Lian Li recently announced their new SL120 UNI Fans, a unique model offering high build-quality, an interesting and innovative approach to RGB (with no LEDs visible from either sides of the fans), and up to 1900RPM. But what makes these fans particularly special is their ability to be daisy-chained together, meaning easier installation and less cable management.
Available in either Black or White, these fans utilise a single control hub with four inputs, each capable of controlling up to 4 fans each, making it possible to have up to 16 RGB fans connected and controlled by this one hub. With only 2 cables per chain, that means 8 cables total in a 16-fan set up, compared to a staggering 32 cables and the multiple hubs that you would need to manage in a traditional RGB-fan set up of the same scale.
Of course, there won't be many people at all, if any, who actually need 16 case fans in their system, but I think I can speak for most when I say having less cables to manage overall is still quite attractive, as is fiddling around with less screws...
With an ingeniously simple slide-and-slot design to link their fans together, as well as for any of the cables that you do need to use, the installation process becomes outrageously easy. Simply connect your fans, use 4 screws, and thread your cables at almost any stage in the process - voila, you're done.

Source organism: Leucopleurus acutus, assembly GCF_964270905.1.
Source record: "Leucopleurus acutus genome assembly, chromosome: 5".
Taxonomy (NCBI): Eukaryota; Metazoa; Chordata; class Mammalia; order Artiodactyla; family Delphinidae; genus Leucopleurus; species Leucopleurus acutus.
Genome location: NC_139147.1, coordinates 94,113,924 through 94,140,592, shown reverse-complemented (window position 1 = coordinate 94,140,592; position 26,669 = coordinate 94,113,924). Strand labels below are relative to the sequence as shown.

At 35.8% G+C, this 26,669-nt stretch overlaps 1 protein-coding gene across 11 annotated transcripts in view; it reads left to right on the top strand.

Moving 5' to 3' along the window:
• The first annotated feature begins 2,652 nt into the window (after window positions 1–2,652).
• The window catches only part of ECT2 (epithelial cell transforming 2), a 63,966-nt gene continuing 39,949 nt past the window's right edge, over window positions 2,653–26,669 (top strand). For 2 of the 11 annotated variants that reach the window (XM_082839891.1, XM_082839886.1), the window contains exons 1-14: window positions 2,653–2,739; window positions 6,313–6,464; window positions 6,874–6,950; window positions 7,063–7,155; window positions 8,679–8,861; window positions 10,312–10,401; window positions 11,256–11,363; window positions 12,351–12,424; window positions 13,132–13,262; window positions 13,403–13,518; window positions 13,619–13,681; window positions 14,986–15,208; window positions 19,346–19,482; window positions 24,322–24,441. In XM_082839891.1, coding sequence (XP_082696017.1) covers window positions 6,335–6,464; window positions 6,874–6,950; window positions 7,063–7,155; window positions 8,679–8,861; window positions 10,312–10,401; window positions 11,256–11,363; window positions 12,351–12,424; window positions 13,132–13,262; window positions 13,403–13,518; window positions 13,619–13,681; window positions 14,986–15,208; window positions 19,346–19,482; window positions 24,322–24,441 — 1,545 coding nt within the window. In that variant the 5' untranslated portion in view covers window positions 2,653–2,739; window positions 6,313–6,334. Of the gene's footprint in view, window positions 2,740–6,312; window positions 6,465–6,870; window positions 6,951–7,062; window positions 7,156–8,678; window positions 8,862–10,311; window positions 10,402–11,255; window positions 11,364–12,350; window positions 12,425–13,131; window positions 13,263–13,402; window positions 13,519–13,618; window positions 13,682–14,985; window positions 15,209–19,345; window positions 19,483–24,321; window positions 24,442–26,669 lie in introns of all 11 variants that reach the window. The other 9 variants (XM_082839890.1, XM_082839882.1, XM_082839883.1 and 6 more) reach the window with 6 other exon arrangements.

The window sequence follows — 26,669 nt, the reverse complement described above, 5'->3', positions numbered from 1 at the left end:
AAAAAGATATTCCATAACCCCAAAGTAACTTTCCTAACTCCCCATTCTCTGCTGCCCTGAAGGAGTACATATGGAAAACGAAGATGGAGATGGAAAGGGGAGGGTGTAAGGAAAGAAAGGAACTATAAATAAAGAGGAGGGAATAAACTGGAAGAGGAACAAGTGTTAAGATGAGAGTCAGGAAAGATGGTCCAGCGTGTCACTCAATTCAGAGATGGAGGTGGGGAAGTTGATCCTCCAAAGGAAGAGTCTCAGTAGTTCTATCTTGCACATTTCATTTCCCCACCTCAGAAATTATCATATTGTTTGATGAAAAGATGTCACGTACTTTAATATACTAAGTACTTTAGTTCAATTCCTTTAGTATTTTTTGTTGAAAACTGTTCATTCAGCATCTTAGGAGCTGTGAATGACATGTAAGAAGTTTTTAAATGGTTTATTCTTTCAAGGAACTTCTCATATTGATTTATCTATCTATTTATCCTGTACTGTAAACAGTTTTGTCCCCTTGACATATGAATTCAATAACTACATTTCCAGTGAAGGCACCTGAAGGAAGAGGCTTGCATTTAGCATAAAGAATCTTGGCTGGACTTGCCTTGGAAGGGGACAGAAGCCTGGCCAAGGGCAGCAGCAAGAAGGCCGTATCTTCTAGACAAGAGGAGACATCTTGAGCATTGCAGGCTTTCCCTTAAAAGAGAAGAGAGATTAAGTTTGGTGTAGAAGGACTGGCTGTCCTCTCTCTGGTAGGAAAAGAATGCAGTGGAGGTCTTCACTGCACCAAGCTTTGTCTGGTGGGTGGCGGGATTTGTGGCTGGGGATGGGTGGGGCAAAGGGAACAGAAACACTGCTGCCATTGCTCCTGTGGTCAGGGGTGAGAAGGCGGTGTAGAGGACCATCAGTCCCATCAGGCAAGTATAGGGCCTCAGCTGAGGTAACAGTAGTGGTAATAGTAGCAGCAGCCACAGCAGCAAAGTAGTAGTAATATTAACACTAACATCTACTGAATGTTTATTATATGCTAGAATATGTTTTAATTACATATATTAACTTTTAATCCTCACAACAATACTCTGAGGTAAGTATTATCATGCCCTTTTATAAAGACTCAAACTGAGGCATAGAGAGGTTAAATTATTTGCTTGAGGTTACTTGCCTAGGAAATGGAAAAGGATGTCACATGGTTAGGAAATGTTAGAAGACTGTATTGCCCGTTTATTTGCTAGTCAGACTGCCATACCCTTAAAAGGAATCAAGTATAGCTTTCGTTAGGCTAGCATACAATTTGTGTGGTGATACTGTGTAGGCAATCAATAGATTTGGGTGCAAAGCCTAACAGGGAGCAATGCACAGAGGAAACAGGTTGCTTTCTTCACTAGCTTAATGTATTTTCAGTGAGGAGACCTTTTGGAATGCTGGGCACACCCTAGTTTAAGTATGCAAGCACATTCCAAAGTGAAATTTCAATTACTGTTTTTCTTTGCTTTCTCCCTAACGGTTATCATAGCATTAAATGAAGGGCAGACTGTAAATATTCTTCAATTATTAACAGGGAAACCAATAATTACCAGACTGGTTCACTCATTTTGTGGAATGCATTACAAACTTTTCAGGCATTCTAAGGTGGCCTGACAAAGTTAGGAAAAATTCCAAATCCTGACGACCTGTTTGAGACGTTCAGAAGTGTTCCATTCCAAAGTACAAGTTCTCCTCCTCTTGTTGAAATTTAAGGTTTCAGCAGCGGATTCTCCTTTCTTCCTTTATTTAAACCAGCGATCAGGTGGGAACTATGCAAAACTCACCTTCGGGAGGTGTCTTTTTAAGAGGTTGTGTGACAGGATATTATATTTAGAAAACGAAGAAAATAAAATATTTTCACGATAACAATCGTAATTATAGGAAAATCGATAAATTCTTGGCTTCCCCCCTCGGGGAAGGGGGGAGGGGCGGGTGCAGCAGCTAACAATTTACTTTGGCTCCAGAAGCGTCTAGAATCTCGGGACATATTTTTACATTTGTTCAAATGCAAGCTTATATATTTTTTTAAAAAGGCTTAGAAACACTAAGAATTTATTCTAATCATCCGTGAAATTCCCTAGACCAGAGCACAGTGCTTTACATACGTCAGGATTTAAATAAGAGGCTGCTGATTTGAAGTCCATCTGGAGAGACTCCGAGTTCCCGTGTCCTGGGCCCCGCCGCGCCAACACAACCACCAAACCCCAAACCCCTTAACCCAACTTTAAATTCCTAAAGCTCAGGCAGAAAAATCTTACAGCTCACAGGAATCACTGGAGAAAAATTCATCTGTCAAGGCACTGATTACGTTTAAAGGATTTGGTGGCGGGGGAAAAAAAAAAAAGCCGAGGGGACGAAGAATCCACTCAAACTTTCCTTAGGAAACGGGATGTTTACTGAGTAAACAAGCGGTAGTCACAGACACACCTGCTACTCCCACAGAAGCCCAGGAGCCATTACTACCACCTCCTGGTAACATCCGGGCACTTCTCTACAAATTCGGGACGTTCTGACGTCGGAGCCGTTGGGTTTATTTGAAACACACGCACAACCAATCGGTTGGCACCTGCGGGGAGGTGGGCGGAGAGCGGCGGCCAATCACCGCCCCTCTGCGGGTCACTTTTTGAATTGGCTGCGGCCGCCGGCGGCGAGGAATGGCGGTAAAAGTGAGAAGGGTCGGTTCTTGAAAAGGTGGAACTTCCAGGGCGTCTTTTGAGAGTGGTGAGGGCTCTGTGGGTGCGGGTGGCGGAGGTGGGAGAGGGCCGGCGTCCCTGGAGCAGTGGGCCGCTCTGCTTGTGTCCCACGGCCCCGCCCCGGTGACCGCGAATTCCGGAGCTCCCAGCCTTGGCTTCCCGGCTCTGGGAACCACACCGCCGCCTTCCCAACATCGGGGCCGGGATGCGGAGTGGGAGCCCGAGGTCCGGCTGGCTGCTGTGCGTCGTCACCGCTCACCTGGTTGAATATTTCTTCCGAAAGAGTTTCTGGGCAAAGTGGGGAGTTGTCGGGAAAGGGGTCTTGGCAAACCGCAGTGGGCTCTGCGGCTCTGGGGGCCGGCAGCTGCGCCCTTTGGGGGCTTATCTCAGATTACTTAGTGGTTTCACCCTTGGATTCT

Possibly the most attractive part of the whole deal though is the price - many makers of RGB fans can charge a pretty premium for triple packs and even singles, especially when you start looking for better build-quality, higher RPM and quieter performance.
But for what you can get from some brands at the £115 price mark (for a set of three fans), Lian Li is offering for under £80 with the added convenience of less cables, screws and time, making the SL120 UNI Fans really quite remarkable.
The fan control software undoubtedly needs some work and may seem relatively primitive to those well-versed in other RGB softwares such as Corsair's iCUE for example. However, it certainly isn't a deal-breaker. If you're looking for a vastly simplified and less fiddly installation experience, and aren't overly fussed about controlling your RGB with the precision and versatility offered by some more mature brand softwares, then you can't go wrong with these fans.
And if you weren't already sold, then check out the quick video below from UFD tech which demonstrates just how quick and easy it is to get these up and running in any system:
If you're interested in picking up a few of these fantastic fans for your next build (a 3000 series build by any chance?) or even to replace some old fans in your existing set up, we'll hopefully have them listed as soon as we have some in stock (sometime in October). You'll find them here in our full range of case fans.
What are your thoughts on Lian Li's new Uni Fans? Love the concept? Not too bothered? Looking forward to a 140mm version to arrive? Let us know in the comments.
29 Sep 2020
As a newbie to the world of custom-building, things can be a tad overwhelming at first. If this happens to be you, then fear not, as today we're starting a short series covering the basics of custom-building, discussing all you need to know when it comes to components, specs and all the relevant jargon...